After we had - or so we thought- exhausted all democratic means of preventing our borough from being occupied by an alien force this appalling, horrific news contains a spark of hope: it gives a clue as to how we are eventually going to win back what is ours: maybe it could prove to be the one thing that will unwedge Capita’s loathsome grip on our services: solidarity - workers’, users’ and activists’ joint action!
This is how it works with any occupation: how resistance movements are built. They can ignore 8000 signatures, leaflets, heckling, occupations, even partial strikes, but once the workforce and citizens come together in action, and refuse to do the multinationals’ dirty work for them, who knows…….?
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The company responsible for carrying out disability benefit assessments across Wales and central England is facing a revolt by disabled staff over allegations of widespread discrimination.
They say that Capita – already under fire over its performance in assessing claimants of personal independence payment, the government’s new disability benefit – appears to have no proper policies in place to manage staff protected under the Equality Act.
The employees all work for Service Birmingham, a joint enterprise that is two-thirds owned by Capita and one-third by Birmingham City Council and aims to “transform” the council’s public services, including its IT services and call centre.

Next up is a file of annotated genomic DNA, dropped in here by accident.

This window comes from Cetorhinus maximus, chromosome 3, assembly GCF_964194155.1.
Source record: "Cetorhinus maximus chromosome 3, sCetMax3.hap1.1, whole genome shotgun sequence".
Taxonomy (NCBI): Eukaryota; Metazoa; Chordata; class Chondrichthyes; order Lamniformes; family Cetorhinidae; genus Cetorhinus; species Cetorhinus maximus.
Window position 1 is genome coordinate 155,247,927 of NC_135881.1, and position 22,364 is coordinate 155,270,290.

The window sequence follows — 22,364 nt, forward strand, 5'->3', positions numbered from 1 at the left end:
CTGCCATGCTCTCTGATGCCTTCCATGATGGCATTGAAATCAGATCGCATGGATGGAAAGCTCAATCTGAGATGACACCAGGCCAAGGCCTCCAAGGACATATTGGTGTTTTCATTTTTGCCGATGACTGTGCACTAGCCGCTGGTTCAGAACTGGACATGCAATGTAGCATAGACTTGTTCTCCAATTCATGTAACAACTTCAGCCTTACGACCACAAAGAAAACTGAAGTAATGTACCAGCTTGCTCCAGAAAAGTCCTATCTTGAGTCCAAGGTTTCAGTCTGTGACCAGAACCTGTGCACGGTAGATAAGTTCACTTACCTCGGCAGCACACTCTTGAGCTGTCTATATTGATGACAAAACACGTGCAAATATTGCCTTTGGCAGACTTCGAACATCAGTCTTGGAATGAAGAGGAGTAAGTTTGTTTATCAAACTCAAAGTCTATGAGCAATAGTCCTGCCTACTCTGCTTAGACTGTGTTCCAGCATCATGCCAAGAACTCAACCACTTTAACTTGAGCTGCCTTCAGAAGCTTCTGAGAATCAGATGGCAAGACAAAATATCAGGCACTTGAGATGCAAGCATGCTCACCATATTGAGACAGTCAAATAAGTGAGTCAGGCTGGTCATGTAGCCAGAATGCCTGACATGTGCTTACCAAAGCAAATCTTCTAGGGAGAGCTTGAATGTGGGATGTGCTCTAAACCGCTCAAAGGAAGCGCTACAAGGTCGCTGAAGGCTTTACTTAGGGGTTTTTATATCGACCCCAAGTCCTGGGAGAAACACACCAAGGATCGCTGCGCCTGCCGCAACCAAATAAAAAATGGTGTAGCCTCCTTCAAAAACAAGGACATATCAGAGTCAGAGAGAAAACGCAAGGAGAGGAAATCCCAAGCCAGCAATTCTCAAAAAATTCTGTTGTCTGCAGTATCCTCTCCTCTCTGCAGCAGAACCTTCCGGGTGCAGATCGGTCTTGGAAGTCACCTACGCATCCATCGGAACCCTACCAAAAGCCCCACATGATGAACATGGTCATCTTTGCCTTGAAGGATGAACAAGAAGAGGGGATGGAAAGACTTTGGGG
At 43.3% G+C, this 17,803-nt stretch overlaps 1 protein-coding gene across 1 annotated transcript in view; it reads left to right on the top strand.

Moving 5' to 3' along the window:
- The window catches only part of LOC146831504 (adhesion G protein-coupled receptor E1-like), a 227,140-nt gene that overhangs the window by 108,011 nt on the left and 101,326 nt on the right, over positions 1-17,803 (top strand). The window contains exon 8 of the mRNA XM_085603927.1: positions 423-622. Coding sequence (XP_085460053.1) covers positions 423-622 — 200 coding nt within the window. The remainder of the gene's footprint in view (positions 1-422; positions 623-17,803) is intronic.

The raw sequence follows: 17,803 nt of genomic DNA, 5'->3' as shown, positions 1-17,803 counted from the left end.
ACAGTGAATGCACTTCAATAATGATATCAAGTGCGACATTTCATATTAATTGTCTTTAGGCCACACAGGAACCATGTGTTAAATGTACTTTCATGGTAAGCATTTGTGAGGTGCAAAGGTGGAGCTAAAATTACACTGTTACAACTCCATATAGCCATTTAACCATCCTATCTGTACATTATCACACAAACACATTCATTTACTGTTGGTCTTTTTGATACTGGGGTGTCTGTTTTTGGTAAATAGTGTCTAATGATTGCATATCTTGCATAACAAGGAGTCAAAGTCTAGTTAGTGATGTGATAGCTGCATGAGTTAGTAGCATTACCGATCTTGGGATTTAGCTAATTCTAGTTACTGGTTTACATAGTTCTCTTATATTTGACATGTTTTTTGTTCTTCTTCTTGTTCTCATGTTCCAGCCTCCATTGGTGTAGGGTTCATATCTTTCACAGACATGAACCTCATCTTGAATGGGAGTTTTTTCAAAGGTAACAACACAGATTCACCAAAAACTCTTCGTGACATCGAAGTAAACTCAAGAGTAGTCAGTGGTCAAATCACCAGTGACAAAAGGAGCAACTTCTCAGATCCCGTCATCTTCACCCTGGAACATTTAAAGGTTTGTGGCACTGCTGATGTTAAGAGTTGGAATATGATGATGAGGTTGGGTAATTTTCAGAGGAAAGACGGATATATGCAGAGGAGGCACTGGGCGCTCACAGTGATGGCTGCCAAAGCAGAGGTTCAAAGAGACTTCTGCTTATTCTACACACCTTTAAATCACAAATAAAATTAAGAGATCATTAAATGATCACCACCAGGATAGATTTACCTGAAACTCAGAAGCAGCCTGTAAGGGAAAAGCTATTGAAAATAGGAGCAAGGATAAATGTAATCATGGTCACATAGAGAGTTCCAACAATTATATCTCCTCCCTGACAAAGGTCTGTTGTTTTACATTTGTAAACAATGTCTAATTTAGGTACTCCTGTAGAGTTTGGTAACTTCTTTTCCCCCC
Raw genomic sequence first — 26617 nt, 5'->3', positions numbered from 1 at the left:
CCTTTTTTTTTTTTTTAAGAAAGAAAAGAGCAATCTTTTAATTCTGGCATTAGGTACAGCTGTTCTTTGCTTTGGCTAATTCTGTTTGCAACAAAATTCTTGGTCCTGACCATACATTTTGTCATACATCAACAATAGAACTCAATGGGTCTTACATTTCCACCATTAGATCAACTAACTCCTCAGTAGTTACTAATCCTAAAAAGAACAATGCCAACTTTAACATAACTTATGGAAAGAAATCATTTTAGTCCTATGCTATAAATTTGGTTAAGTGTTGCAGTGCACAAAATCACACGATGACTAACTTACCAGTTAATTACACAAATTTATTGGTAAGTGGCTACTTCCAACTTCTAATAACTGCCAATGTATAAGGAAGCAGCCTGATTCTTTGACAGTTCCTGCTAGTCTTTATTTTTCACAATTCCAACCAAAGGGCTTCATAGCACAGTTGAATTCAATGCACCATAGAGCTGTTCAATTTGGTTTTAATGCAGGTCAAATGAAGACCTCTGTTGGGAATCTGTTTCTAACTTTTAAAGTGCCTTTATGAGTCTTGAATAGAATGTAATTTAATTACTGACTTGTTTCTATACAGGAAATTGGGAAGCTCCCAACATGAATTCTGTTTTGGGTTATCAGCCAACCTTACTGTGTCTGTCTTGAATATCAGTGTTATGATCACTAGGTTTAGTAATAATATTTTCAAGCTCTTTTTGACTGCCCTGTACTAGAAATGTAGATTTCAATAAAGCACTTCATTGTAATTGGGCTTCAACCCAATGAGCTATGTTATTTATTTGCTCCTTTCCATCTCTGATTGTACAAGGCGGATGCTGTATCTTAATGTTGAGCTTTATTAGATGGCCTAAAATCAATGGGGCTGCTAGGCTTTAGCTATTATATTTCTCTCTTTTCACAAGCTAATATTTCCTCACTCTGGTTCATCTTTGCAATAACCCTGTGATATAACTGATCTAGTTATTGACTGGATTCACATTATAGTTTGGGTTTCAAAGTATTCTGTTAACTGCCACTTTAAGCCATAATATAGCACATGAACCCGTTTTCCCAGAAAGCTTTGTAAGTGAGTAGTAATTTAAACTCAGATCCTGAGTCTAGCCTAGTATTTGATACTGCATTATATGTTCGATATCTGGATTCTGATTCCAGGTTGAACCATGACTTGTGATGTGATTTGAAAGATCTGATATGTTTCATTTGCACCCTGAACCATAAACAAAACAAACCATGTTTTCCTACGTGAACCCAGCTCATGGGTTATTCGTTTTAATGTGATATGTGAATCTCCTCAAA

Capita was criticised last autumn after Service Birmingham’s pre-tax profits leapt by more than half to £21 million.
Disability News Service (DNS) has heard from four disabled members of Service Birmingham staff, who have all raised concerns about the way Capita treats its disabled employees, as well as other issues about the way the company is run.
At least one member of staff is taking the organisation to a tribunal, while there are said to have been “multiple” grievances brought internally by other disabled employees.
One whistleblower has now come forward to raise concerns with the Labour councillor who chairs Service Birmingham, Dr Barry Henley – copying his email to the council leader, Sir Albert Bore – after trying unsuccessfully to persuade the company to deal with the issues internally. [Read more...]